The story has actually an unexpected follow up, although I hoped that I won’t touch Ellenberg values any more. As a parody of life, I am just working on a paper describing statistical way how to justify the use of mean Ellenberg indicator values as explanatory variables in constrained ordination, and even do such things like partitioning the variation among different Ellenberg values or between Ellenberg values and measured variables. I presented this topic on EVS workshop in Vienna this spring, where it went through without any feedback – I guess the audience was even a little disgusted by such an overly technical talk. I really don’t feel like convincing somebody to use mean Ellenberg values as explanatory variables in constrained ordination, but I can’t help feeling quite fascinated by the imagination that something like this is actually possible.

Gap Light Analyser for 64 bit Windows

UPDATE on November 15, 2016: Gap Light Analyser became newly available also for 64-bit Windows machines; the installation files can be downloaded from the original GLA website. Thanks to David Wojtowicz of the University of Illinois for updating the original installer and sharing the news! As David mentions  in the comment below, he became an unofficial maintainer of this update.

On the last terrain excursion from geobotany, we were facing the problem with Gap Light Analyser – the freeware program for analysis of hemispherical photographs of tree canopy, taken by camera with fish-eye lens. It can’t be installed on 64-bit version of Windows 7, although there was no problem with 32-bit version. In the end one student had still an old 32-bit machine, so we managed to analyse the photographs, but I was wondering how to solve the problem for future. I wrote to Gordon Frazer, the author of GLA, for some hack about how to solve the situation, and he recommended to install Windows Virtual PC and with Windows XP, and run installation of GLA on it. I tried it, and seems to work fine, although it’s a bit heavy-weight, because the installation takes some time (it took me one hour to complete the whole process). You need to visit Microsoft website (http://www.microsoft.com/windows/virtual-pc/default.aspx), choose your system (suppose you have Windows 7 Professional, I haven’t tried for other versions) and download the installation packages for Virtual PC and Windows XP (for free if you have genuine Windows system, which needs to be checked online). Install it, following the instructions on the website, and finally you can run virtual PC and install GLA on it. It’s a bit slower than ordinary PC, but it works. Unfortunately it’s not an ‘easy’ solution in a sense that you can’t make this somewhere in the field without good connection to internet (the installation files are over 400 MB large). But seems like there is no other easy (and free) solution – I checked two other freeware programs for analysis of canopy images, namely  hemIMAGE and Winphot*, but both has the same issue like GLA – they can’t run on 64-bit machine (at least I have not succeeded to install them). There is also commercial software (e.g., HemiView), but I didn’t purchase it, so I have no idea if it works (I guess it should).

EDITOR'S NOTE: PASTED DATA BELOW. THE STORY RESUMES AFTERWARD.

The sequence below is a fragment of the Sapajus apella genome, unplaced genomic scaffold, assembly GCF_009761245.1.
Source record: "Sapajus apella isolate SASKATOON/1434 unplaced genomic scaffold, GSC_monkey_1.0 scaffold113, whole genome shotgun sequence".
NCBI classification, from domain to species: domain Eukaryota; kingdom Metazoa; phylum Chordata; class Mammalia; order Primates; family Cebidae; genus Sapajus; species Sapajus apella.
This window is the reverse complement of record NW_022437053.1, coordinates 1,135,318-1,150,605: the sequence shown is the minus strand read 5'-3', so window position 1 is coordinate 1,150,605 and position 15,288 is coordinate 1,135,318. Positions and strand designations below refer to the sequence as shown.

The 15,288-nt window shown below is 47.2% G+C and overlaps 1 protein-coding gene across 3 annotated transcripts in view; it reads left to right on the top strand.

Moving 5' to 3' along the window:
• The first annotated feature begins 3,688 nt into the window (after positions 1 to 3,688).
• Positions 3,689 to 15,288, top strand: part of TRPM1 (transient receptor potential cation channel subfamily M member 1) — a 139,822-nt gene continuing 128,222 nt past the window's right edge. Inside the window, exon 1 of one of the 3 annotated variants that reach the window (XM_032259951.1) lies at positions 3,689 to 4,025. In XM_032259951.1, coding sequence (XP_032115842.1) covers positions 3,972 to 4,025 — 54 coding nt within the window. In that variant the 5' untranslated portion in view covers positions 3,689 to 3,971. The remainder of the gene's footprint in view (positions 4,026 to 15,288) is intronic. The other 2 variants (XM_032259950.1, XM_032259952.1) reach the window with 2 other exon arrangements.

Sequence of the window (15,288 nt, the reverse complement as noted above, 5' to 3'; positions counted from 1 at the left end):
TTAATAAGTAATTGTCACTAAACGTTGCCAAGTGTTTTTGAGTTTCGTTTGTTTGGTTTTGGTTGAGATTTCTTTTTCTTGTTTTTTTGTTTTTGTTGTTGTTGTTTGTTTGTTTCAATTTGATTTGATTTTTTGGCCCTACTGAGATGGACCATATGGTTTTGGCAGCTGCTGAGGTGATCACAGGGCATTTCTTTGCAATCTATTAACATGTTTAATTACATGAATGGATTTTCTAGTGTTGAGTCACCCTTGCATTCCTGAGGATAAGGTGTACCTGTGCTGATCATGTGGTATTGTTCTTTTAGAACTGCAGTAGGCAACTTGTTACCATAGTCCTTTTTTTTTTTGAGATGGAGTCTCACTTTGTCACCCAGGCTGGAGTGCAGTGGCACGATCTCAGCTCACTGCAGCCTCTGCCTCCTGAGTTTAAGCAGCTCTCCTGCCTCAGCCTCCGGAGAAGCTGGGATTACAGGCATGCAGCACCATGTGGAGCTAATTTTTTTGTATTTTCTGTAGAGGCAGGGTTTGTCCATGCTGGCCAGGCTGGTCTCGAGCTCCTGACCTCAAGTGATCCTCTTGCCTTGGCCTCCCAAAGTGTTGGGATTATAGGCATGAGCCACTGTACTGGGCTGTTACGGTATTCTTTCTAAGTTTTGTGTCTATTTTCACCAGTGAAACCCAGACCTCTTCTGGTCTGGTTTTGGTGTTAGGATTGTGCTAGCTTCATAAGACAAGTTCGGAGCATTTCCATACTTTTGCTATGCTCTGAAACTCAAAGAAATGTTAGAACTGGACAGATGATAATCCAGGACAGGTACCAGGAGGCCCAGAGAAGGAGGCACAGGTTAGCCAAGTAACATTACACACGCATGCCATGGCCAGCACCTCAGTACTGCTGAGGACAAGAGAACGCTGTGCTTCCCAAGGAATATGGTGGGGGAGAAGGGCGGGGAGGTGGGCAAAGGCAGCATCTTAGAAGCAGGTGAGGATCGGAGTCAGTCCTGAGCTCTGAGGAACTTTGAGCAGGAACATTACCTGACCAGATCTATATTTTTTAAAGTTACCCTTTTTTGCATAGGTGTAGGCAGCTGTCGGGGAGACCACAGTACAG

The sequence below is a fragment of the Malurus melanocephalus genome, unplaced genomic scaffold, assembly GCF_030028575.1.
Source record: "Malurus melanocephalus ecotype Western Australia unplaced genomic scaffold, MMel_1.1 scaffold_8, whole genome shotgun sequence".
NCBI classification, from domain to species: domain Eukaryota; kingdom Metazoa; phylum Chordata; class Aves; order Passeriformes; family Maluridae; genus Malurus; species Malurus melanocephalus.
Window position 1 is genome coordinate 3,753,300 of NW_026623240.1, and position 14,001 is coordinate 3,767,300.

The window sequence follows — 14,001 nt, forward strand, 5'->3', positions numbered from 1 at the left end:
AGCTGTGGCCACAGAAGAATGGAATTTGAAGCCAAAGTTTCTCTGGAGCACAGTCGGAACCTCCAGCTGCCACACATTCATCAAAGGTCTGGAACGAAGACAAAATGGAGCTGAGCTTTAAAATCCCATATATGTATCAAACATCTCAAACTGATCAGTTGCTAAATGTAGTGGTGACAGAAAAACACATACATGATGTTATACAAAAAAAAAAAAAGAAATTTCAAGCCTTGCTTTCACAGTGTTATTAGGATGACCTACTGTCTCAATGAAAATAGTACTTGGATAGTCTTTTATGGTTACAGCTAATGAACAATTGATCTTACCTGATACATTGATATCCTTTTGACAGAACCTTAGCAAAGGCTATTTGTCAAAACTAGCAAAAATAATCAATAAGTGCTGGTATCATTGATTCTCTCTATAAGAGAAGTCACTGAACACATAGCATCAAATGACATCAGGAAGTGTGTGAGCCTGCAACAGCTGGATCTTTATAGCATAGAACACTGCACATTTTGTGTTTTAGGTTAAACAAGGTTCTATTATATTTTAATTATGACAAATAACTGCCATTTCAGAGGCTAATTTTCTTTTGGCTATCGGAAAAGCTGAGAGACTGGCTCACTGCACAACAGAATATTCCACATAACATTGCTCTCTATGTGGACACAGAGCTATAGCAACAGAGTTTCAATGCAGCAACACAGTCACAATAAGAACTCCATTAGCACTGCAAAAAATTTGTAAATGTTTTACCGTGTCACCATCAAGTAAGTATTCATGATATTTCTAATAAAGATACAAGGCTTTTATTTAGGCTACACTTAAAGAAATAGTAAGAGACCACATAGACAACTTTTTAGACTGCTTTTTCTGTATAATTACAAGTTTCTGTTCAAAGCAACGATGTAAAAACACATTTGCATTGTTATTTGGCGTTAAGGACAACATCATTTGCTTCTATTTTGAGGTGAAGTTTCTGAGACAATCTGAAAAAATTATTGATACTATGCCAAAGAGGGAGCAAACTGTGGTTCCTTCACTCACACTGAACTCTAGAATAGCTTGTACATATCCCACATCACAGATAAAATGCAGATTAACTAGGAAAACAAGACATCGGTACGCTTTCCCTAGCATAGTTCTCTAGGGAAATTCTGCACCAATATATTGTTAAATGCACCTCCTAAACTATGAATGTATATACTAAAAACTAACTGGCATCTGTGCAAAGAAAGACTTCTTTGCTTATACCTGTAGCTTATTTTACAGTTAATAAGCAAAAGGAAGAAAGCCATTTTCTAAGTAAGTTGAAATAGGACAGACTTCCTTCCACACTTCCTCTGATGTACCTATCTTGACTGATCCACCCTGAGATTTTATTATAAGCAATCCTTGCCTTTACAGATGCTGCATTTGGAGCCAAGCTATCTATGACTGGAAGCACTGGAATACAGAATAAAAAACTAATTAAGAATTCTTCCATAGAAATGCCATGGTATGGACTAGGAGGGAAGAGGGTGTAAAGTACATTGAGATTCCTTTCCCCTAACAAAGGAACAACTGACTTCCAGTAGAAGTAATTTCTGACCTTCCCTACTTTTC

* There is a paper in Waldökologie from Alvaro Promis and colleagues, which compares these two packages with HemiView and GLA – that’s how I found them…